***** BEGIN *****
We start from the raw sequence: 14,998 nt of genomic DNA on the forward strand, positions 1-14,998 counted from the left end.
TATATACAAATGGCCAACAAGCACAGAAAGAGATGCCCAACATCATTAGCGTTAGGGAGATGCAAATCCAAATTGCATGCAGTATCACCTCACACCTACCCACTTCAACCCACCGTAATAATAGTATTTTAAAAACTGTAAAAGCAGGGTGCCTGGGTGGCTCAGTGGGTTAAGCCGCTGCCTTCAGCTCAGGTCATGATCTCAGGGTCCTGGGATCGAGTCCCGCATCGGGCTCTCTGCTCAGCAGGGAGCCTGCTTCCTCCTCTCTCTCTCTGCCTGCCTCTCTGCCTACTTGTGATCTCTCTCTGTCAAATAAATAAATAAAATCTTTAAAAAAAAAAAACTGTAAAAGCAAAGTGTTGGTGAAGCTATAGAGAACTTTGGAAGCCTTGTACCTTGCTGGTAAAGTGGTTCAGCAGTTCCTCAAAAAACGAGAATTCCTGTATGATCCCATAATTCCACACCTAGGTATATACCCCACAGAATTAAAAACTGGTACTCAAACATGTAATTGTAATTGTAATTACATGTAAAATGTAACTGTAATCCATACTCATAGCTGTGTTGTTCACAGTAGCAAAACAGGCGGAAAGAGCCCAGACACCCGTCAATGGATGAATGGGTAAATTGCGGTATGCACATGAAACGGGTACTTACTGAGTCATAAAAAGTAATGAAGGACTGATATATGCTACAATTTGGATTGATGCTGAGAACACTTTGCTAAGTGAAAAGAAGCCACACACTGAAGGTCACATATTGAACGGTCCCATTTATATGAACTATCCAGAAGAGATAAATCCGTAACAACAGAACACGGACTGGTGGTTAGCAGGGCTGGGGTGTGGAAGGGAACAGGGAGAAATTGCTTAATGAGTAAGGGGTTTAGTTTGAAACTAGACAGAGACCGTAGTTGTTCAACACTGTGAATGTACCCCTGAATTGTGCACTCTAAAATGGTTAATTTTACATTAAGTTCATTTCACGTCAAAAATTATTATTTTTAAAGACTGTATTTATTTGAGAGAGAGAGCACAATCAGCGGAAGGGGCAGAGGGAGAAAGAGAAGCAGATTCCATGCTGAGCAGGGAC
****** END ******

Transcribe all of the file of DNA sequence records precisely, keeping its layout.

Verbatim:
We start from the raw sequence: 14,998 nt of genomic DNA on the forward strand, positions 1-14,998 counted from the left end.
TATATACAAATGGCCAACAAGCACAGAAAGAGATGCCCAACATCATTAGCGTTAGGGAGATGCAAATCCAAATTGCATGCAGTATCACCTCACACCTACCCACTTCAACCCACCGTAATAATAGTATTTTAAAAACTGTAAAAGCAGGGTGCCTGGGTGGCTCAGTGGGTTAAGCCGCTGCCTTCAGCTCAGGTCATGATCTCAGGGTCCTGGGATCGAGTCCCGCATCGGGCTCTCTGCTCAGCAGGGAGCCTGCTTCCTCCTCTCTCTCTCTGCCTGCCTCTCTGCCTACTTGTGATCTCTCTCTGTCAAATAAATAAATAAAATCTTTAAAAAAAAAAAACTGTAAAAGCAAAGTGTTGGTGAAGCTATAGAGAACTTTGGAAGCCTTGTACCTTGCTGGTAAAGTGGTTCAGCAGTTCCTCAAAAAACGAGAATTCCTGTATGATCCCATAATTCCACACCTAGGTATATACCCCACAGAATTAAAAACTGGTACTCAAACATGTAATTGTAATTGTAATTACATGTAAAATGTAACTGTAATCCATACTCATAGCTGTGTTGTTCACAGTAGCAAAACAGGCGGAAAGAGCCCAGACACCCGTCAATGGATGAATGGGTAAATTGCGGTATGCACATGAAACGGGTACTTACTGAGTCATAAAAAGTAATGAAGGACTGATATATGCTACAATTTGGATTGATGCTGAGAACACTTTGCTAAGTGAAAAGAAGCCACACACTGAAGGTCACATATTGAACGGTCCCATTTATATGAACTATCCAGAAGAGATAAATCCGTAACAACAGAACACGGACTGGTGGTTAGCAGGGCTGGGGTGTGGAAGGGAACAGGGAGAAATTGCTTAATGAGTAAGGGGTTTAGTTTGAAACTAGACAGAGACCGTAGTTGTTCAACACTGTGAATGTACCCCTGAATTGTGCACTCTAAAATGGTTAATTTTACATTAAGTTCATTTCACGTCAAAAATTATTATTTTTAAAGACTGTATTTATTTGAGAGAGAGAGCACAATCAGCGGAAGGGGCAGAGGGAGAAAGAGAAGCAGATTCCATGCTGAGCAGGGAC